When it comes to cross-country travel, many electric vehicle owners have learned to take their vehicles’ range readings with a grain of salt — especially in cold weather.
That’s a lesson one man learned the hard way last week when he tried to drive his Rivian electric pickup truck through a rural part of Wyoming — with disappointing results.
Tow truck operator Jake Yeaman of Specialty Towing in Laramie shared the story on his Facebook page.
“Towed my first EV Today,” he said.
“A brand new $90,000 electric pickup from the rest area on South Pass to Rocksprings…
“He had charged in Riverton enough to go 120 miles, but ran out of kilovolts halfway over the mountain (about 60 miles) so you might want to make sure your tank is full of electrons before tackling any mountain passes.”
The comments on Yeaman’s post were less than sympathetic.
“Now that’s funny,” one wrote. “No thank you. I’ll just keep my old gas run car and pickup. Those idiots don’t have a clue how we live in Wy.”
One had a helpful suggestion: “He should’ve been pulling a trailer with a horse in it…he would’ve made it then!! good thing it’s you to the rescue Jake!!”
“Haha,” another wrote. “It is not even extreme cold and not overly windy … Just wait until they start trying to go that route at -20 and with the 60 mph winds…”
A Californian took his brand new Rivian through central Wyoming, an area of snowy mountains and long stretches of open highway between charging stations. He had to be towed from a rest stop about 80 miles from the next charging station. https://t.co/qoJZDdaQ96
— Kevin Killough (@kevindkillough) April 25, 2023
The Cowboy State Daily interviewed Patrick Lawson, an electric vehicle dealer from Riverton, who owns a Rivian.
Lawson confirmed that weather conditions like cold and wind — which are an everyday obstacle in Wyoming for much of the year — “can quickly drain the battery,” according to the report. Even the rate of speed can affect vehicle range, he said.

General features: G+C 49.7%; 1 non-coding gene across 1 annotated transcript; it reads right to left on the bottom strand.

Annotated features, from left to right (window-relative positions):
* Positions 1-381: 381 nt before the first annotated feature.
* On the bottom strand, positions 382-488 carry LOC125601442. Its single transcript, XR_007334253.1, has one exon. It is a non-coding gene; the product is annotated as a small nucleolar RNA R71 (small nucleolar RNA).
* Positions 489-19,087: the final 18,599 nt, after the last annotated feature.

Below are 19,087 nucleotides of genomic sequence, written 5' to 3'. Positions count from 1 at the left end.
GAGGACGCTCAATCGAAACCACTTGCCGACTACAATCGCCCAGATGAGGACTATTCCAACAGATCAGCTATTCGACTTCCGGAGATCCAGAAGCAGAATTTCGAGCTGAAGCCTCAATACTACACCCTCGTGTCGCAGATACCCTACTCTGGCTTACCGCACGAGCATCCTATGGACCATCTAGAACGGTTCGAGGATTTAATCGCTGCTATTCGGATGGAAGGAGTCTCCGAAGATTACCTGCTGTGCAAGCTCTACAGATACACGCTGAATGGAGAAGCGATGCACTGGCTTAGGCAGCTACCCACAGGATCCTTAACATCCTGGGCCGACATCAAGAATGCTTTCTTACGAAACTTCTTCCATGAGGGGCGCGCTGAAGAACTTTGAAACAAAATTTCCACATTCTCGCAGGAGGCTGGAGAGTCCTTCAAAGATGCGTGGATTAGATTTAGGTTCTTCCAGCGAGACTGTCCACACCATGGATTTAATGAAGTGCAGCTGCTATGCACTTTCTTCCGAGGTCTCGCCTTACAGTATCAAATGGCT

Because of those limitations, Rivians are not the best choice for a cross-country trip in rural areas, Lawson told the Cowboy State Daily.
When he drives the same route that Yeaman’s customer got stranded on, Lawson said he charges up to 200 miles of range to make the 120-mile journey.
Media outlets have reported on several recent instances in which EV owners have found themselves dealing with longer charging times, greatly reduced acceleration and even inability to run the heater in frigid temperatures.
Others have encountered logistical nightmares just trying to locate chargers when driving long distances.
One vehicle owner who spent three years on a waiting list to get the electric vehicle of his dreams — also a Rivian — found himself with a $2,100 tow bill when he tried to drive his new truck on a snow-covered road and ended up with an error message and a vehicle that refused to move.
“I hit about 2½ feet of snow and it just stopped right there,” Chase Merrill told Insider. “I had seen all the Rivian marketing campaigns with the cars just eating through the snow so it was kind of like, ‘Man, this is disappointing.’”
After that experience, he decided the Rivian was not the vehicle for him, but he said he is still a fan of the brand.
“The car is super impressive and I want the company to do well,” Merrill told Insider. “I think I’m just not the right person to be an early adopter.”
This article appeared originally on The Western Journal.
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